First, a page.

How Does Nitrogen Oxide Pollution Affect the Environment?

What is NOx, and is it bad for us?

NOx pollution contributes to unhealthy smog over cities.
NOx pollution contributes to unhealthy smog over cities. Cultura RM/Justin Borucki/Getty Images

NOx pollution occurs when nitrogen oxides are released as a gas into the atmosphere during the high-temperature combustion of fossil fuels. These nitrogen oxides consist mainly of two molecules, nitric oxide (NO) and nitrogen dioxide (NO2); there are other nitrogen-based molecules considered to be NOx, but they occur in much lower concentrations. A closely related molecule, nitrous oxide (N2O), is a significant greenhouse gas that plays a role in global climate change.

Where Does NOx Pollution Come From?

Nitrogen oxides form when oxygen and nitrogen from the air interact during a high-temperature combustion event. These conditions occur in car engines and fossil fuel-powered electricity plants.

Diesel engines, in particular, produce large amounts of nitrogen oxides. This is due to the combustion features characteristic of this type of engine, including their high operating pressures and temperatures, especially when compared to gasoline engines. In addition, diesel engines allow excess oxygen to exit the cylinders, diminishing the effectiveness of catalytic converters which prevent the release of most NOx gases in gasoline engines.

What Are the Environmental Concerns Associated With NOx?

NOx gases play an important role in the formation of smog, producing the brown haze often observed over cities, particularly during the summer. When exposed to the UV rays in sunlight, NOx molecules break apart and form ozone (O3). The problem is made worse by the presence of volatile organic compounds (VOC) in the atmosphere, which also interact with NOx to form dangerous molecules. Ozone at the ground level is a serious pollutant, unlike the protective ozone layer much higher up in the stratosphere.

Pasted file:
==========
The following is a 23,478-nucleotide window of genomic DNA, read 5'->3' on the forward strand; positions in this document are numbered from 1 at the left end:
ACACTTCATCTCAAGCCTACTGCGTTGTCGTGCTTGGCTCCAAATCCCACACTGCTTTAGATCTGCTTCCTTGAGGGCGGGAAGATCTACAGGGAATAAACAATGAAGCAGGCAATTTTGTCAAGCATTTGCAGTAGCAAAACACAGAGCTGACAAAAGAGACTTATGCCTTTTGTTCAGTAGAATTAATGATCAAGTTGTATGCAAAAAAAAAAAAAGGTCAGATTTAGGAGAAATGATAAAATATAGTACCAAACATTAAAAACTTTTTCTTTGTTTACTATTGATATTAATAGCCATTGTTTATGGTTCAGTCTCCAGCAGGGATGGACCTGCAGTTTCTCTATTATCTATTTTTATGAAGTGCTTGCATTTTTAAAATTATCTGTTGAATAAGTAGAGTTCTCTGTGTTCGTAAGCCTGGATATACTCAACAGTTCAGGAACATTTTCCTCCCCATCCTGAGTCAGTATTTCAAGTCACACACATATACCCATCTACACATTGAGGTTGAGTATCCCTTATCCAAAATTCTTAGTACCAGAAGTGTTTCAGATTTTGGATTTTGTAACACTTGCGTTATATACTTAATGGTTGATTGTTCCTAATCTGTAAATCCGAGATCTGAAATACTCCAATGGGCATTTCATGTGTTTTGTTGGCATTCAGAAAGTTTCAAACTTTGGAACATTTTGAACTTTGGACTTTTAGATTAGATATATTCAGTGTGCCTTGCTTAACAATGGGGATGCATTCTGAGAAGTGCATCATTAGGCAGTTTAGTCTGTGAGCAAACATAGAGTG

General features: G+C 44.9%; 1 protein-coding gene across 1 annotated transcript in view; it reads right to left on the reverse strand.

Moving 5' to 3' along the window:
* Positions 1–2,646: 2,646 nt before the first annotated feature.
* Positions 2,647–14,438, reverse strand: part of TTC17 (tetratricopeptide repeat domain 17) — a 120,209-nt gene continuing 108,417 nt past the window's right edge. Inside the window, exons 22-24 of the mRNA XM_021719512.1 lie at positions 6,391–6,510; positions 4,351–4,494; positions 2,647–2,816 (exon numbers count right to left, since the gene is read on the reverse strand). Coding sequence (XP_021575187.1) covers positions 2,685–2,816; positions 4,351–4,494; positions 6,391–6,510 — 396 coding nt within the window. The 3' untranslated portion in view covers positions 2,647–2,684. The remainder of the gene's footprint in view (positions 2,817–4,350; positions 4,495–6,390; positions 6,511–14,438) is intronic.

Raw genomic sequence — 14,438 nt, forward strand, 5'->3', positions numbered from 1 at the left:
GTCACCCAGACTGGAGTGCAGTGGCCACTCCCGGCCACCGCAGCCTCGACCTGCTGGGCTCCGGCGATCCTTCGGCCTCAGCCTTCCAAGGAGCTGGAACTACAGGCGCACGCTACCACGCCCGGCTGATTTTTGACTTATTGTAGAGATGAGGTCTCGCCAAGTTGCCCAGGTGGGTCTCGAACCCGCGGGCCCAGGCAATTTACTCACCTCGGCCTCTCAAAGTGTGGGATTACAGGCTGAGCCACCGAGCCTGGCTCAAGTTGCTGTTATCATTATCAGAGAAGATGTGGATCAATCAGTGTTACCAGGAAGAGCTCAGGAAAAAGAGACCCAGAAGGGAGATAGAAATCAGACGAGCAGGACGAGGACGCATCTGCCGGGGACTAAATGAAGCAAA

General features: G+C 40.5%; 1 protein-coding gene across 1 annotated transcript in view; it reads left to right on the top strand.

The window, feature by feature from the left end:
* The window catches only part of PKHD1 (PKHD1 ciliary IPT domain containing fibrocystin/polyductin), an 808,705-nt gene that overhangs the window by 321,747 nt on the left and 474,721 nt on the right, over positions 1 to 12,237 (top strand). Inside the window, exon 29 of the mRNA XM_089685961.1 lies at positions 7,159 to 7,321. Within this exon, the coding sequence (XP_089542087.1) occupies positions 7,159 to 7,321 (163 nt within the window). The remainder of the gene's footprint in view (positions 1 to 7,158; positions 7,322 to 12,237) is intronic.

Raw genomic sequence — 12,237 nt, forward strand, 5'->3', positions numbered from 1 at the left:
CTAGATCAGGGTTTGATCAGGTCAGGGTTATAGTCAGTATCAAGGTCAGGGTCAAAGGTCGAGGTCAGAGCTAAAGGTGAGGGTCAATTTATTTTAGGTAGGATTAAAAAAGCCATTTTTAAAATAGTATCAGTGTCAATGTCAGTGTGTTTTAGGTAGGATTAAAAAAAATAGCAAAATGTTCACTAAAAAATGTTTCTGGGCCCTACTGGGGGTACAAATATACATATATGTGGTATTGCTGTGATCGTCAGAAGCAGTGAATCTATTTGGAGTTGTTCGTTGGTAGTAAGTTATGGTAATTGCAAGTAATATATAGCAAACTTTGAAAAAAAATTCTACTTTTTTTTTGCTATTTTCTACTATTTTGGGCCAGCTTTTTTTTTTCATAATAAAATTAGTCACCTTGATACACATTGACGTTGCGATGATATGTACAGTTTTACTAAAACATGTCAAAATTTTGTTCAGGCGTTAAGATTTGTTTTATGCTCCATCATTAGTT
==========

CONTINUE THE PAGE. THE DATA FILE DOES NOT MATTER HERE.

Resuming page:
In the presence of rain, nitrogen oxides form nitric acid, contributing to the problem of acid rain. Additionally, NOx deposition in the oceans provides phytoplankton with nutrients, worsening the issue of red tides and other harmful algae blooms.

What Are the Health Concerns Associated With NOx?

Nitrogen oxides, nitric acid, and ozone can all readily enter the lungs, where they create serious damage to delicate lung tissue. Even short-term exposure can irritate the lungs of healthy people. For those with medical conditions like asthma, just a short time spent breathing these pollutants has been shown to increase the risks of an emergency room visit or hospital stay.

Approximately 16% of houses and apartments in the United States are within 300 feet of a major road, increasing exposure to hazardous NOx and their derivatives. For these residents—especially the very young and elderly—this air pollution can lead to respiratory diseases such as emphysema and bronchitis. NOx pollution can also worsen asthma and heart disease and is tied to elevated risks of premature death.

What Role Does NOx Pollution Play in the Volkswagen Diesel Scandal?

For a long time, Volkswagen has marketed diesel engines for most vehicles in their fleet. These small diesel engines provide ample power and impressive fuel economy. There were concerns over the cars' nitrogen oxide emissions, but those were appeased as the little Volkswagen diesel engines met the stringent requirements policed by the U.S. Environmental Protection Agency and the California Air Resources Board.

Somehow, few other car companies seemed to be able to design and produce their own powerful but thrifty and clean diesel engines. It became clear why in September 2015, when the EPA revealed that VW had been cheating the emissions tests. The automaker had programmed its engines to recognize testing conditions and react by automatically operating under parameters that produce very low amounts of nitrogen oxides. When normally driven, however, these cars produce 10 to 40 times the maximum allowable limit.

Sources

This article was written with assistance from Geoffrey Bowers, Professor of Chemistry at Alfred University, and author of the book Understanding Chemistry Through Cars (CRC Press).